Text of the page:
I, like thousands of 15-17-year-olds across the country, recently took part in National Citizen Service, a three-week programme that aims to engage young people in their local communities and connect people of different backgrounds. The programme was originally promised £1.26 billion by the government from to 2016–2020, spending £181 million in 2018 alone. I made new friends and learned about problems in my community, as the programme intends. I, like thousands of 15-17-year-olds across the country, have seen youth services cut, libraries closed down, and sports centres shut, all due to lack of funding. At the same time, despite the supposedly life-changing effects of NCS to help disadvantaged young people on a large scale, youth knife crime has risen.
Is it any coincidence that young people abandoned by a government that aims to solve all social ills in a three-week programme see no opportunity outside of crime?
Don’t get me wrong — NCS is an admirable and well-intentioned scheme. It is hard to criticise the Conservatives supposed aim to empower young people to change their communities for the better. The Government has correctly recognised that community engagement has positive impacts for all involved, and has aimed to make the scheme accessible to all — participants never pay more than £50 for a three-week programme costing around £1,863 per participant, as stated by the National Audit Office in 2016. In my time on NCS, I met people from different backgrounds and learned about my power to change my community. In short, NCS sets out with a noble mission that could help young people and the world around them.
But this ideal is useless if not carried through to other areas of policy. A government that aims to help young people does not cut youth services by 46 per cent, causing over 100 youth clubs in London alone to close in just eight years. These are invaluable in offering day-to-day support for disadvantaged young people, yet the Tories have ignored the benefits of low-level yet consistent support in favour of one showy, three-week programme that now accounts for 95 per cent of youth spending. NCS, though undeniably useful and important, will never make up for the systematic disregard for young people the Tories have shown.
With some participants seeing it as a summer camp and leaving before the third week, the community benefit can be questioned. When volunteering placements are available and accessible for young people in most situations, and most schools require work experience, two weeks of taxpayer-financed summer camp hardly seem necessary to engage young people in their communities and teach them new skills.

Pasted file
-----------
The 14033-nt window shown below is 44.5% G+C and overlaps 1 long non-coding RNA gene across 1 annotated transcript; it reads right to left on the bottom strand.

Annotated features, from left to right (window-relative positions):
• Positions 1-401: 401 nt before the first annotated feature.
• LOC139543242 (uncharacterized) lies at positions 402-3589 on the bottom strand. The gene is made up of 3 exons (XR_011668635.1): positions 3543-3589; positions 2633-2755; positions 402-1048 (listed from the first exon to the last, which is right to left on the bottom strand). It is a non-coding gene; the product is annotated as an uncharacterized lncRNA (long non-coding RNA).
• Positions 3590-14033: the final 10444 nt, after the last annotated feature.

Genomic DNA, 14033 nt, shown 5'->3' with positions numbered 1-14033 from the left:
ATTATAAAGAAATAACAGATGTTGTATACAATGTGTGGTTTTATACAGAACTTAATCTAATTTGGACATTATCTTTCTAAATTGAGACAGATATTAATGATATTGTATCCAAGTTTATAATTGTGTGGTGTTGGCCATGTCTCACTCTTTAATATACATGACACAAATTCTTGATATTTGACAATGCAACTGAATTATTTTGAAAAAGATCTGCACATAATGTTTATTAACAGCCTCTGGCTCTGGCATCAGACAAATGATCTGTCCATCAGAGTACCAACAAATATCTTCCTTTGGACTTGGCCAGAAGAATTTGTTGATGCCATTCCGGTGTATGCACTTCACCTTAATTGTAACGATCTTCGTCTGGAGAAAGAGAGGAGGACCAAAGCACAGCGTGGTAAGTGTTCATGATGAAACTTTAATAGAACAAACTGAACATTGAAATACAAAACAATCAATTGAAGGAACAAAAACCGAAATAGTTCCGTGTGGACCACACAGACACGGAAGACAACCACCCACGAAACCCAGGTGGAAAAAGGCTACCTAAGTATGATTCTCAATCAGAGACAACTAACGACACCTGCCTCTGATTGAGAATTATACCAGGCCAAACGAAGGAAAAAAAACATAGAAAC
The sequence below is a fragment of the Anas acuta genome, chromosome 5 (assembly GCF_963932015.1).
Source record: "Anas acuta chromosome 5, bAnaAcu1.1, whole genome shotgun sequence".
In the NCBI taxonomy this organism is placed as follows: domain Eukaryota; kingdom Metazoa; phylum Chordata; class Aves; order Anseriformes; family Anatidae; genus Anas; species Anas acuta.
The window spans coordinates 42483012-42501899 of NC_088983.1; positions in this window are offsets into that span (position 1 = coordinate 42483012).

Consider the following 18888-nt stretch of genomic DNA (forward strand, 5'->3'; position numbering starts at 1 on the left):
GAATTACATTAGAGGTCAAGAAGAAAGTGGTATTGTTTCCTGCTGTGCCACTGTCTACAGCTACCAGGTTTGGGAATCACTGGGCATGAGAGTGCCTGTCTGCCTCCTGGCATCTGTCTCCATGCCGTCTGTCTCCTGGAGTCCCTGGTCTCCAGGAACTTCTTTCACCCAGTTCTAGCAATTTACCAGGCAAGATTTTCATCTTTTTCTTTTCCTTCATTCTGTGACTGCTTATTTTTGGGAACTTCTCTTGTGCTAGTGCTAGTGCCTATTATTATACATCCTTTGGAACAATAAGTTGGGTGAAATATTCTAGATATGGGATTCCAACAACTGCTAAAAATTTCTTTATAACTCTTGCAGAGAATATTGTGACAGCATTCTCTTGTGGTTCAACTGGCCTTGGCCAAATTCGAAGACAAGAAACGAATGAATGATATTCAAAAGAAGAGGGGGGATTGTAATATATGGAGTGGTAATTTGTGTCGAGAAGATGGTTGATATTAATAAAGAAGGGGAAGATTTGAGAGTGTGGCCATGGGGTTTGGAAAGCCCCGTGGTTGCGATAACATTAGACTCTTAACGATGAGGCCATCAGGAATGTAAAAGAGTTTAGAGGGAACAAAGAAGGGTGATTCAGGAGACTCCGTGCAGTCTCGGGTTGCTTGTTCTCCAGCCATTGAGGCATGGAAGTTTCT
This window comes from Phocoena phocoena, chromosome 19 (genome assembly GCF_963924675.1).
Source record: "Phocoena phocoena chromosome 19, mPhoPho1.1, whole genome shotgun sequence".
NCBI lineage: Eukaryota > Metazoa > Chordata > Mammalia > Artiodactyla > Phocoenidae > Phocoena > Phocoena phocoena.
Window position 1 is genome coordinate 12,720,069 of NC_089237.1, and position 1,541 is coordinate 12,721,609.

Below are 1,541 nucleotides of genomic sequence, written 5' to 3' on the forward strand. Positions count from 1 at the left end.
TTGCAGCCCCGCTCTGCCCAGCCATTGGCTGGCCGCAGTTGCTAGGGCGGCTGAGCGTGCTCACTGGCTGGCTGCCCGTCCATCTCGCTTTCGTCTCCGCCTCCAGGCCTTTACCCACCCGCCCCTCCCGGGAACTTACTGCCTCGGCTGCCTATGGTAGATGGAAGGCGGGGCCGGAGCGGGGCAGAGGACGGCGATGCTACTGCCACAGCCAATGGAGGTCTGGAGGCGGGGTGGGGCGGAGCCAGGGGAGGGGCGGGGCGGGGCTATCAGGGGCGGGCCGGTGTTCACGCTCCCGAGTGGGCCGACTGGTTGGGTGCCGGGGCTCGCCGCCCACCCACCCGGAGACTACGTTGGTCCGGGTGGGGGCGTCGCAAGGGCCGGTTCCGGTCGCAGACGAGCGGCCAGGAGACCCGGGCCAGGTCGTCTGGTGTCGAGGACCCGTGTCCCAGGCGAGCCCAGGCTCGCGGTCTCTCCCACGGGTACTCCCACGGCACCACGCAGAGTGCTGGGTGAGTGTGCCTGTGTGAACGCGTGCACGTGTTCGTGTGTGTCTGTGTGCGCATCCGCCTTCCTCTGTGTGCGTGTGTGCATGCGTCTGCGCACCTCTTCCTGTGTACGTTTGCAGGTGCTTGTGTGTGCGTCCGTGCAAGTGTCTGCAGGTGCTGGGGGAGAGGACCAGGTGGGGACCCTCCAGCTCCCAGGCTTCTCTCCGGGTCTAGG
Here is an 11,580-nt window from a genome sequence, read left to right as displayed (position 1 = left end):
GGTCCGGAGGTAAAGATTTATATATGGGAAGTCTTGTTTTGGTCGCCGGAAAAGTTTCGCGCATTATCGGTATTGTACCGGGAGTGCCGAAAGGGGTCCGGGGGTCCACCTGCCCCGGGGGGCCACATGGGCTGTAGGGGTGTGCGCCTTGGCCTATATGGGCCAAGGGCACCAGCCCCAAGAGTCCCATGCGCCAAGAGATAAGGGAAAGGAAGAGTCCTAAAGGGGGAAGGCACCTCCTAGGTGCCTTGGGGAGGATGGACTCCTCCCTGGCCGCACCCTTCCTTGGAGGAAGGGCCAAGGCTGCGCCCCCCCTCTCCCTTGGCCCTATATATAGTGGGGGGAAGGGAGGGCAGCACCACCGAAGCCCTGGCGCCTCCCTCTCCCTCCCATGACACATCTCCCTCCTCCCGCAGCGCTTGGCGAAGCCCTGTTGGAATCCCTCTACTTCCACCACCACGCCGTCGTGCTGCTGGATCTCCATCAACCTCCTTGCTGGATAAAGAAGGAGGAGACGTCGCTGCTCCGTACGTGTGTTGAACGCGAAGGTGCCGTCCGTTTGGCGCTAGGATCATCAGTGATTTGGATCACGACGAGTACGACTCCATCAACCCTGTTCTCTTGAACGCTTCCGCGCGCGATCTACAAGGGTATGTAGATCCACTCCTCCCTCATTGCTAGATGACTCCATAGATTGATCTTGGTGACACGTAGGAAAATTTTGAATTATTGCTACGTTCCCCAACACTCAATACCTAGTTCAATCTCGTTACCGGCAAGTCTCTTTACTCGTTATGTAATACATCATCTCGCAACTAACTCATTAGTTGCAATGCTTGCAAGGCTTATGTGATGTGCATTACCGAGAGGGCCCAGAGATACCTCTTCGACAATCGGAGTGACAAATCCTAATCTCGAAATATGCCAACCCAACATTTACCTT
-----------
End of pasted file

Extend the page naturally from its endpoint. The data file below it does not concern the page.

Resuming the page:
The huge amount of taxpayer money used for NCS is impossible to justify: since 2010, funding for youth services has decreased by £737 million with catastrophic impacts not only for the young people affected but for wider society too, as ignored young people turn to crime and gangs. While this seems like too much money to restore to youth services, this is less than half what the Government committed to NCS. It is clear that the programme, at best, helps only a small portion of young people; yet all will suffer from the impacts of less funding to youth services. The money is clearly needed much more by ailing youth services that help people on an everyday basis, not to mention the NHS or underfunded schools — neither of which would refuse such generous investment.
So what can be done about this noble, but ultimately misguided service which helps a few at the expense of other services? Despite having witnessed first-hand the benefits of NCS, I believe that the programme must be scrapped in order to provide funds for those that need it more and will yield more benefits. In financing such an extravagant but limited service at the expense of the taxpayer and youth services, the Tory’s hypocrisy and indifference towards young people is clear.
NCS can do nothing to mend wider societal problems as a result of cuts to youth services, and pretending that three weeks can fix a society scarred by austerity is deluded and shamefully wrong.
Corrections: The article originally stated ‘the programme costs £1,863 per person’, we have included the year (2016) of when this figure was taken. The article also stated that NCS is ‘costing the Government £1.5 billion’. We have expanded this to ‘The programme was originally promised £1.26 billion by the government from to 2016–2020. In 2018 alone, it spent £181 million’ for clarity on funding.